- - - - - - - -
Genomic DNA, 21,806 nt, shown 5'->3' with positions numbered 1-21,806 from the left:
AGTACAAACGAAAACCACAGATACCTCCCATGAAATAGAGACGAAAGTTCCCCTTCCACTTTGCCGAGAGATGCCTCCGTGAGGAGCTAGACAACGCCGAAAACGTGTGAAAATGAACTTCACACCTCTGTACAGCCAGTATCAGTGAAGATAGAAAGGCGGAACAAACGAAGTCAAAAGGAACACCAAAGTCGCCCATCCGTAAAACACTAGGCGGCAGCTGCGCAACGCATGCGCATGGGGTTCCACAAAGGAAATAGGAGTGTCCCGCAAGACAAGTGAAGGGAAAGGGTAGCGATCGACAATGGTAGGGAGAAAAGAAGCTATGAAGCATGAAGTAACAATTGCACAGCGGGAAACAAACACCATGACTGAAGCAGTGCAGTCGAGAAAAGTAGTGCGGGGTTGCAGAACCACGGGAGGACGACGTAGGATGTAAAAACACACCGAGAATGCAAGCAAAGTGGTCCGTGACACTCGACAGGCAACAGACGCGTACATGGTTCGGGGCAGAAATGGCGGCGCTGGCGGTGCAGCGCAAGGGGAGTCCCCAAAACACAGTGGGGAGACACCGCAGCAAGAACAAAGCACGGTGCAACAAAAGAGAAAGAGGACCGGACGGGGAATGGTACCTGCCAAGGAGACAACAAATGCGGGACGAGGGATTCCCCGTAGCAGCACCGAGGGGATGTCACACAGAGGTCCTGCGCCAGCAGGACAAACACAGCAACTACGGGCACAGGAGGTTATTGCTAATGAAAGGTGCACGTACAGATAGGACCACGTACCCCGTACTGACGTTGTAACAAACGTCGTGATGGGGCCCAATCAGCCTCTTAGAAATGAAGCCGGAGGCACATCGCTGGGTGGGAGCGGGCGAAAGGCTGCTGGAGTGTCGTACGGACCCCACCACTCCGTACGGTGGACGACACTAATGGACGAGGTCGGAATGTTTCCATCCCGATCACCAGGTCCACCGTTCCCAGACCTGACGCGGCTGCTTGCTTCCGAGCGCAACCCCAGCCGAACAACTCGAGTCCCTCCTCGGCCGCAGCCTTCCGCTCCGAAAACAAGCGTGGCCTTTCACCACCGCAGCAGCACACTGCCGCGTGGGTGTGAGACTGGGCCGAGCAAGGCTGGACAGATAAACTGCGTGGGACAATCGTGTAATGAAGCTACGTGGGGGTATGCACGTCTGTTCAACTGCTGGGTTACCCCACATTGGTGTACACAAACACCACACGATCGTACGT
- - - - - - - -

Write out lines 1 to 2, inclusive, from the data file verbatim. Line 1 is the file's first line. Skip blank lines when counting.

Genomic DNA, 21,806 nt, shown 5'->3' with positions numbered 1-21,806 from the left:
AGTACAAACGAAAACCACAGATACCTCCCATGAAATAGAGACGAAAGTTCCCCTTCCACTTTGCCGAGAGATGCCTCCGTGAGGAGCTAGACAACGCCGAAAACGTGTGAAAATGAACTTCACACCTCTGTACAGCCAGTATCAGTGAAGATAGAAAGGCGGAACAAACGAAGTCAAAAGGAACACCAAAGTCGCCCATCCGTAAAACACTAGGCGGCAGCTGCGCAACGCATGCGCATGGGGTTCCACAAAGGAAATAGGAGTGTCCCGCAAGACAAGTGAAGGGAAAGGGTAGCGATCGACAATGGTAGGGAGAAAAGAAGCTATGAAGCATGAAGTAACAATTGCACAGCGGGAAACAAACACCATGACTGAAGCAGTGCAGTCGAGAAAAGTAGTGCGGGGTTGCAGAACCACGGGAGGACGACGTAGGATGTAAAAACACACCGAGAATGCAAGCAAAGTGGTCCGTGACACTCGACAGGCAACAGACGCGTACATGGTTCGGGGCAGAAATGGCGGCGCTGGCGGTGCAGCGCAAGGGGAGTCCCCAAAACACAGTGGGGAGACACCGCAGCAAGAACAAAGCACGGTGCAACAAAAGAGAAAGAGGACCGGACGGGGAATGGTACCTGCCAAGGAGACAACAAATGCGGGACGAGGGATTCCCCGTAGCAGCACCGAGGGGATGTCACACAGAGGTCCTGCGCCAGCAGGACAAACACAGCAACTACGGGCACAGGAGGTTATTGCTAATGAAAGGTGCACGTACAGATAGGACCACGTACCCCGTACTGACGTTGTAACAAACGTCGTGATGGGGCCCAATCAGCCTCTTAGAAATGAAGCCGGAGGCACATCGCTGGGTGGGAGCGGGCGAAAGGCTGCTGGAGTGTCGTACGGACCCCACCACTCCGTACGGTGGACGACACTAATGGACGAGGTCGGAATGTTTCCATCCCGATCACCAGGTCCACCGTTCCCAGACCTGACGCGGCTGCTTGCTTCCGAGCGCAACCCCAGCCGAACAACTCGAGTCCCTCCTCGGCCGCAGCCTTCCGCTCCGAAAACAAGCGTGGCCTTTCACCACCGCAGCAGCACACTGCCGCGTGGGTGTGAGACTGGGCCGAGCAAGGCTGGACAGATAAACTGCGTGGGACAATCGTGTAATGAAGCTACGTGGGGGTATGCACGTCTGTTCAACTGCTGGGTTACCCCACATTGGTGTACACAAACACCACACGATCGTACGT